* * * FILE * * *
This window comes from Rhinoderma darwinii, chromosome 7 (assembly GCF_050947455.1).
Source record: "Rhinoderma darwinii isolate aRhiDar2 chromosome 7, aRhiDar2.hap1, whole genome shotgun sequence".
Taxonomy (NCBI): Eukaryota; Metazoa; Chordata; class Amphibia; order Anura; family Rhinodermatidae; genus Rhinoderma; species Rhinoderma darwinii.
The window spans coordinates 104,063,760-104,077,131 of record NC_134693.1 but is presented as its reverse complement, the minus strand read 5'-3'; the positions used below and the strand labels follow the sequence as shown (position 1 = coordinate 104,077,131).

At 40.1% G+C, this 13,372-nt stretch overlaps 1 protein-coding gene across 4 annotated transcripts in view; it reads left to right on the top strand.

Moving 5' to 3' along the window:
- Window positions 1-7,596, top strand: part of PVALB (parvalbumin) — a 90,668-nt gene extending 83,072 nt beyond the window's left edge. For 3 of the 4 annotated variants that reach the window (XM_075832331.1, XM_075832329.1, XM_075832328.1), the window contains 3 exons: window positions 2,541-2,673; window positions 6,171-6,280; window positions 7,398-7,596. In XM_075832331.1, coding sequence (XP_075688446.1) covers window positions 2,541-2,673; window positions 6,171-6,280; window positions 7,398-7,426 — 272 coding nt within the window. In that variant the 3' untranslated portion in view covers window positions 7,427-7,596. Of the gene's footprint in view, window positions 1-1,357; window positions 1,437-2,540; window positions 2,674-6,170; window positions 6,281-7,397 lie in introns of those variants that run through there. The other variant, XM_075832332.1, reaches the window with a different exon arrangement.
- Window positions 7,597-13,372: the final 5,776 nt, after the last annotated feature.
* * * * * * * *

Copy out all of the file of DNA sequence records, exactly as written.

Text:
This window comes from Rhinoderma darwinii, chromosome 7 (assembly GCF_050947455.1).
Source record: "Rhinoderma darwinii isolate aRhiDar2 chromosome 7, aRhiDar2.hap1, whole genome shotgun sequence".
Taxonomy (NCBI): Eukaryota; Metazoa; Chordata; class Amphibia; order Anura; family Rhinodermatidae; genus Rhinoderma; species Rhinoderma darwinii.
The window spans coordinates 104,063,760-104,077,131 of record NC_134693.1 but is presented as its reverse complement, the minus strand read 5'-3'; the positions used below and the strand labels follow the sequence as shown (position 1 = coordinate 104,077,131).

At 40.1% G+C, this 13,372-nt stretch overlaps 1 protein-coding gene across 4 annotated transcripts in view; it reads left to right on the top strand.

Moving 5' to 3' along the window:
- Window positions 1-7,596, top strand: part of PVALB (parvalbumin) — a 90,668-nt gene extending 83,072 nt beyond the window's left edge. For 3 of the 4 annotated variants that reach the window (XM_075832331.1, XM_075832329.1, XM_075832328.1), the window contains 3 exons: window positions 2,541-2,673; window positions 6,171-6,280; window positions 7,398-7,596. In XM_075832331.1, coding sequence (XP_075688446.1) covers window positions 2,541-2,673; window positions 6,171-6,280; window positions 7,398-7,426 — 272 coding nt within the window. In that variant the 3' untranslated portion in view covers window positions 7,427-7,596. Of the gene's footprint in view, window positions 1-1,357; window positions 1,437-2,540; window positions 2,674-6,170; window positions 6,281-7,397 lie in introns of those variants that run through there. The other variant, XM_075832332.1, reaches the window with a different exon arrangement.
- Window positions 7,597-13,372: the final 5,776 nt, after the last annotated feature.